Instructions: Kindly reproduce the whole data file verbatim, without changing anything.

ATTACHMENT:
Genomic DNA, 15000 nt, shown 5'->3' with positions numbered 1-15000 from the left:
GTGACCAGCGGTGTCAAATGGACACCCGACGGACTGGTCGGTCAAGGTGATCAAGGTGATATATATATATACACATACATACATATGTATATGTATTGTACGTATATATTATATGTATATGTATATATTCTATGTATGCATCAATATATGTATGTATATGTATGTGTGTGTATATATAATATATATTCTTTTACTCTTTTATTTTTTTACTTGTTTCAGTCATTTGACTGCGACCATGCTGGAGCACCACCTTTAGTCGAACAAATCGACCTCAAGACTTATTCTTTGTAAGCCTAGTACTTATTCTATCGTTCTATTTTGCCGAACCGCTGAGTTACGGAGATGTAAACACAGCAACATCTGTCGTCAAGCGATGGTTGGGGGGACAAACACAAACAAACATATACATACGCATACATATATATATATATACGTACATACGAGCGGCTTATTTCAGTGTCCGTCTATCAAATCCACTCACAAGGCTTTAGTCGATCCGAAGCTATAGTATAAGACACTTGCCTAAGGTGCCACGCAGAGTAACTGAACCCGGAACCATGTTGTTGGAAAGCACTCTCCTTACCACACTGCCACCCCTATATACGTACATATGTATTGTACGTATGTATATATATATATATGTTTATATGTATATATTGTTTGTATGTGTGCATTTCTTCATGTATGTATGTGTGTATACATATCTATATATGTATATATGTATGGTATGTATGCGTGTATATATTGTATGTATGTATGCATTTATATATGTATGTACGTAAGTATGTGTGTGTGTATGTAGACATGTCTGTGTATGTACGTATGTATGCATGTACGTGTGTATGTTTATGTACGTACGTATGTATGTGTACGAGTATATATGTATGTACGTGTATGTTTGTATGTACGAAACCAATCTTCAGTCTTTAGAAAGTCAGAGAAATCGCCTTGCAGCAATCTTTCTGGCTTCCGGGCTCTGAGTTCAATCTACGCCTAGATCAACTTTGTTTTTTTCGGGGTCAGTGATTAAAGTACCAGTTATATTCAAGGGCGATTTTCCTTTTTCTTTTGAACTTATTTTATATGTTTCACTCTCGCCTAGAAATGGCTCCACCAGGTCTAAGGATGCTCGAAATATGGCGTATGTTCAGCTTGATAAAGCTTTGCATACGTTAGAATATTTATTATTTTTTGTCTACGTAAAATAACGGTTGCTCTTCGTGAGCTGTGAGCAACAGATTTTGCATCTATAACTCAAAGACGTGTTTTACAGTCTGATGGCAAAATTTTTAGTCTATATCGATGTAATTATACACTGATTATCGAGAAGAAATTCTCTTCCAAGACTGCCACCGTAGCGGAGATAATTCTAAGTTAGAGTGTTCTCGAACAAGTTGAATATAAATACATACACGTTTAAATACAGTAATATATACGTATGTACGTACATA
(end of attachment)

Genomic DNA, 15000 nt, shown 5'->3' with positions numbered 1-15000 from the left:
GTGACCAGCGGTGTCAAATGGACACCCGACGGACTGGTCGGTCAAGGTGATCAAGGTGATATATATATATACACATACATACATATGTATATGTATTGTACGTATATATTATATGTATATGTATATATTCTATGTATGCATCAATATATGTATGTATATGTATGTGTGTGTATATATAATATATATTCTTTTACTCTTTTATTTTTTTACTTGTTTCAGTCATTTGACTGCGACCATGCTGGAGCACCACCTTTAGTCGAACAAATCGACCTCAAGACTTATTCTTTGTAAGCCTAGTACTTATTCTATCGTTCTATTTTGCCGAACCGCTGAGTTACGGAGATGTAAACACAGCAACATCTGTCGTCAAGCGATGGTTGGGGGGACAAACACAAACAAACATATACATACGCATACATATATATATATATACGTACATACGAGCGGCTTATTTCAGTGTCCGTCTATCAAATCCACTCACAAGGCTTTAGTCGATCCGAAGCTATAGTATAAGACACTTGCCTAAGGTGCCACGCAGAGTAACTGAACCCGGAACCATGTTGTTGGAAAGCACTCTCCTTACCACACTGCCACCCCTATATACGTACATATGTATTGTACGTATGTATATATATATATATGTTTATATGTATATATTGTTTGTATGTGTGCATTTCTTCATGTATGTATGTGTGTATACATATCTATATATGTATATATGTATGGTATGTATGCGTGTATATATTGTATGTATGTATGCATTTATATATGTATGTACGTAAGTATGTGTGTGTGTATGTAGACATGTCTGTGTATGTACGTATGTATGCATGTACGTGTGTATGTTTATGTACGTACGTATGTATGTGTACGAGTATATATGTATGTACGTGTATGTTTGTATGTACGAAACCAATCTTCAGTCTTTAGAAAGTCAGAGAAATCGCCTTGCAGCAATCTTTCTGGCTTCCGGGCTCTGAGTTCAATCTACGCCTAGATCAACTTTGTTTTTTTCGGGGTCAGTGATTAAAGTACCAGTTATATTCAAGGGCGATTTTCCTTTTTCTTTTGAACTTATTTTATATGTTTCACTCTCGCCTAGAAATGGCTCCACCAGGTCTAAGGATGCTCGAAATATGGCGTATGTTCAGCTTGATAAAGCTTTGCATACGTTAGAATATTTATTATTTTTTGTCTACGTAAAATAACGGTTGCTCTTCGTGAGCTGTGAGCAACAGATTTTGCATCTATAACTCAAAGACGTGTTTTACAGTCTGATGGCAAAATTTTTAGTCTATATCGATGTAATTATACACTGATTATCGAGAAGAAATTCTCTTCCAAGACTGCCACCGTAGCGGAGATAATTCTAAGTTAGAGTGTTCTCGAACAAGTTGAATATAAATACATACACGTTTAAATACAGTAATATATACGTATGTACGTACATA